Judge Radhabinod Pal

Peace Between India and Japan

The consideration for Japan by independent India’s first prime minister, Jawaharlal Nehru, became known when he overruled the advice of his sister, Vijayalakshmi Pandit, then ambassador of India to the United States, and Girja Shankar Bajpai, secretary-general of the Ministry of External Affairs. 

Nehru declined to sign the US-sponsored peace treaty with Japan. Instead, India went ahead and signed a separate Peace Treaty with Japan on June 9, 1952. Nehru felt that this provided Japan with a proper position of honor and equality among the community of free nations. Via this peace treaty, India waived all reparation claims against Japan.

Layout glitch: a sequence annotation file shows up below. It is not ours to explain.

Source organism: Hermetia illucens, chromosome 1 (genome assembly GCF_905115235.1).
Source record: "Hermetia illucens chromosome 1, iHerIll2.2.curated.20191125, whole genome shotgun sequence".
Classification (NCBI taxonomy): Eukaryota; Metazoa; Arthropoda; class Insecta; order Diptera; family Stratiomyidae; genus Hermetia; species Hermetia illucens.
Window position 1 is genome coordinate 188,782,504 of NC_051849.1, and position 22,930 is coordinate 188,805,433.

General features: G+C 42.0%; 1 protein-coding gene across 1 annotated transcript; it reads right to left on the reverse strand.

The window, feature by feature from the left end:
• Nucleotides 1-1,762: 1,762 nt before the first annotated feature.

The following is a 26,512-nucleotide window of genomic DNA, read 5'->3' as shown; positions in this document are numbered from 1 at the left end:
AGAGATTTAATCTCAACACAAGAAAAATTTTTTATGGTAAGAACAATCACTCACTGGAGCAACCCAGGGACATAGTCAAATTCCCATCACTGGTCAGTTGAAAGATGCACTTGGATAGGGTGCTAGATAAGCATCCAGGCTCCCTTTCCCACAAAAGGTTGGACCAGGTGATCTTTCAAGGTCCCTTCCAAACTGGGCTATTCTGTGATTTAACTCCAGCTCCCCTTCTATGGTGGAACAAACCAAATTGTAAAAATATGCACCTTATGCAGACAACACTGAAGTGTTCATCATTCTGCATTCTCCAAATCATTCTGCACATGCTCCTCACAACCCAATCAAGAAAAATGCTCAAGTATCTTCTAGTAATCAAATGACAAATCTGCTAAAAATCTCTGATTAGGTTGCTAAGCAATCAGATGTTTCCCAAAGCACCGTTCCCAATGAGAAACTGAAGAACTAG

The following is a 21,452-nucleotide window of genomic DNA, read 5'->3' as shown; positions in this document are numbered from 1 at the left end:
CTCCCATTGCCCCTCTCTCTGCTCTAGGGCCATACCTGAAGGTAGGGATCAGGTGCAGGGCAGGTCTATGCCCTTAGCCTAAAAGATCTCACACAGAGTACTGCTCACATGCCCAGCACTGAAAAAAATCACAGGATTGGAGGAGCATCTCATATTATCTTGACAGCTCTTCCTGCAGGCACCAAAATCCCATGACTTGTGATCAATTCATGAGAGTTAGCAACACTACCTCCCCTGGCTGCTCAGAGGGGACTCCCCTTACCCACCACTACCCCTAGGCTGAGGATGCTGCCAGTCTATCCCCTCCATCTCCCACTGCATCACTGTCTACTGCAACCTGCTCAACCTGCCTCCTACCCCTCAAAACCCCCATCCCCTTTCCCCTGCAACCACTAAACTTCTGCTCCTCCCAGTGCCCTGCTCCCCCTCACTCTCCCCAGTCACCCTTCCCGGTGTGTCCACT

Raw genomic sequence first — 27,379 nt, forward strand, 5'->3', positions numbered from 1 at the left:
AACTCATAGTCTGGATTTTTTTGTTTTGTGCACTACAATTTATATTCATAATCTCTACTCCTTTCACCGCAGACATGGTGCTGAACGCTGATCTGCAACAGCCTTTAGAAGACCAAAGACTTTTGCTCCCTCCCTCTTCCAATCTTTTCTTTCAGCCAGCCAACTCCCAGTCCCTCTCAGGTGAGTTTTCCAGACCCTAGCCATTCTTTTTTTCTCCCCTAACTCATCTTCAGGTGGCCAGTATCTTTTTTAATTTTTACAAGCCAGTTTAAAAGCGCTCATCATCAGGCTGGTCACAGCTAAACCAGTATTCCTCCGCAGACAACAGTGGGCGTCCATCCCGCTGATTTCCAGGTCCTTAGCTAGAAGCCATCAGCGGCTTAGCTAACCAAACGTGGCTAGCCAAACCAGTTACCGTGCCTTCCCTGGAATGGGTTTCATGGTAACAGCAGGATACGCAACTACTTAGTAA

Standing By Each Other

In April 2005, Prime Minister Singh highlighted the relationship in his remarks at a banquet in New Delhi in honor of then-visiting Japanese Prime Minister Junichiro Koizumi. Stating that though India and Japan had gone through various phases in their relationship, Singh noted that in times of difficulty the two nations had stood by each other. 

Importantly, Singh recalled that India refused to attend the San Francisco Peace Conference in 1951 and signed a separate peace treaty with Japan in 1952. Singh once again underlined that the dissenting judgment of Judge Radhabinod Pal was well known to the Japanese people and would always symbolize the affection and regard Indians had for Japan.

Next: Continuing Echoes of Justice Pal

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Author: Monika Chansoria

The views expressed here are those of the author and do not necessarily reflect the policy or position of any organization with which the author is affiliated. She tweets @MonikaChansoria. Find other articles by Dr Chansoria here on JAPAN Forward.